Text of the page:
The negative effects of sugar consumption are well-documented, so let’s clear up a few things to make sure you are keeping your intake to a minimum:
Sugar is hiding EVERYWHERE! Get to know fake names for sugar. The Whole 30 folks put out a great cheat sheet that will help you find sneaky sugars hiding in things like your canned tomatoes and chicken stock. I’m not kidding, it’s all over. Grab their download here.
Sugar is sugar, so beware of labels that say “natural” sweeteners or “no added sugars.” Read the ingredients, there’s either a ton of added chemicals like aspartame that are worse for you than just plain sugar.
Maple syrup, agave, honey…it’s still all sugar. These may be better choices, but that doesn’t mean you get to have as much as you want.
The World Health Organization recommends no more than 5% of our daily caloric intake come from sugar, or no more than 6 tsp a day, 4 for kids. FYI a 20 oz soda contains almost 17 teaspoons of sugar.
The sugar problem is a big one. If you haven’t watched Fed Up yet, I highly recommend it! It’s eye-opening. See more of their shocking sugar statistics here.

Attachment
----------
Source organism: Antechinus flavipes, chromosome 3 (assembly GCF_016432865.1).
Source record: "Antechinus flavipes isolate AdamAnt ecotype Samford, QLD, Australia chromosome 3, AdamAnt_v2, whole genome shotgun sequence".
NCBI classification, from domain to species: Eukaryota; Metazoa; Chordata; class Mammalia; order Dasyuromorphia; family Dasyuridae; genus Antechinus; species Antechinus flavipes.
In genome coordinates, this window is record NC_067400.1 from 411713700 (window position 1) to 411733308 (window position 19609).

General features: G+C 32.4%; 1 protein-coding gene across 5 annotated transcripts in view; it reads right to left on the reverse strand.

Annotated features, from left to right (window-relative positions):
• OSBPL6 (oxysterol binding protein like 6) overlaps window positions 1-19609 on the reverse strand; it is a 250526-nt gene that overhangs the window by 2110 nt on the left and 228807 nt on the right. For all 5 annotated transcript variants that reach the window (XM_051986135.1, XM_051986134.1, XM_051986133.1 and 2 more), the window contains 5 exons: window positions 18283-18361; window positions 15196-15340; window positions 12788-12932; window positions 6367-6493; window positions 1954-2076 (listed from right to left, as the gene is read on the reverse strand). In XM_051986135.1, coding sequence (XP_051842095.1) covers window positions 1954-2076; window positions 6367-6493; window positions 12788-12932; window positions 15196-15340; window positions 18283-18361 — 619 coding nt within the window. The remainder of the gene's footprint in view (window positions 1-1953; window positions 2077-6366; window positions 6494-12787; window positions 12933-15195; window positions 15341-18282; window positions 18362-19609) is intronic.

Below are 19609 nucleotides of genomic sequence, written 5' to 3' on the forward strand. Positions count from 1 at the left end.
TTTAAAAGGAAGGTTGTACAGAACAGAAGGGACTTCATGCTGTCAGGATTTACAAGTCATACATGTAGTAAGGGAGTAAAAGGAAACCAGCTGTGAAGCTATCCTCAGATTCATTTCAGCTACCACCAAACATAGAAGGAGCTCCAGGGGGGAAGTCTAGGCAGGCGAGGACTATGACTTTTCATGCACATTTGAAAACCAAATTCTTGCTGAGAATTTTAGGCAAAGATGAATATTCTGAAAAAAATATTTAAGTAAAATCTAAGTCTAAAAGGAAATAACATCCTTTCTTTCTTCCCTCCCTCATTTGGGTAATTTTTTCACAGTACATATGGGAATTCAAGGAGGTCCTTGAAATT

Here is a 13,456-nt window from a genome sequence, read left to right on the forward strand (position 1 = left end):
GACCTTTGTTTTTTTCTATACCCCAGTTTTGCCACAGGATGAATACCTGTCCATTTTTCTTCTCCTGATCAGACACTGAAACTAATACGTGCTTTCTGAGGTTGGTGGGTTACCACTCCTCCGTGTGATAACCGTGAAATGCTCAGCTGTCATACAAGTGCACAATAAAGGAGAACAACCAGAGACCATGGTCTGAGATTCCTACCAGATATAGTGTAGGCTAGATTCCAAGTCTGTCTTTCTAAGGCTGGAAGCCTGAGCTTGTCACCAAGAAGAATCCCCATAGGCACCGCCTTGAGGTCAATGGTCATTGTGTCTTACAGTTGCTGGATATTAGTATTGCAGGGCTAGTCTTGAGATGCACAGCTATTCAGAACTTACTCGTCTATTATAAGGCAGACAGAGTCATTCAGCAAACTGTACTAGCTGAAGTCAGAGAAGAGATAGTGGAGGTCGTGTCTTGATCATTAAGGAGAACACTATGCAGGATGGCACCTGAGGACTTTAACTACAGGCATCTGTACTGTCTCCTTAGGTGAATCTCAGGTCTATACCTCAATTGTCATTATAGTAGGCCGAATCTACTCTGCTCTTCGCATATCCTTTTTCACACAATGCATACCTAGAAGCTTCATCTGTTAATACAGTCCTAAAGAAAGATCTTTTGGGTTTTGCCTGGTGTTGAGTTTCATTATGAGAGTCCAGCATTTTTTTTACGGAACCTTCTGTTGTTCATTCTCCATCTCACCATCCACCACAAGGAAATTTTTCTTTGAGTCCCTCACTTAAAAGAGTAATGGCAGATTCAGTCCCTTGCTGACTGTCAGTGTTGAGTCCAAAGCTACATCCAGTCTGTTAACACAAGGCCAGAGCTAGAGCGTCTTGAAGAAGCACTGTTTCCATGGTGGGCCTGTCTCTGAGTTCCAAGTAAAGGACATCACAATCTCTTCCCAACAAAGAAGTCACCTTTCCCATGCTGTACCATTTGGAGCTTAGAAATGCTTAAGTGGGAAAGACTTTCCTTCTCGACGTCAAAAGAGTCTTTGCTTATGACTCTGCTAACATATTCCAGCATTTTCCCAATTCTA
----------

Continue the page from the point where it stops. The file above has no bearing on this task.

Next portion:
Fruits & Veggies
You’ll noticed I left these for last, because I really just have one thing to say…
This is one consistent message you can count on in any research and on any food pyramid, we should be eating a mostly plant-based diet with lots of veggies and some fruit.
Stick to whole fruit (fruit juice = sugar = don’t do it, there’s no health benefit!!), and maybe 2-3 pieces or cups a day (fructose is a debatable topic).
Try to get in dark greens and cruciferous veggies, up to 5+ servings a day.
Getting organic, locally grown, and heirloom varieties will pack more nutritional power. Hybridized and GMO’d produce don’t have the name nutrient quality as original varieties.
So there you go, start building your healthy plates and healthy meal plans!
Easier said than done, I know. Don't be afraid to take shortcuts.
Whatever and however you get there, take it one step at a time and keep moving forward.
Happy healthy eating!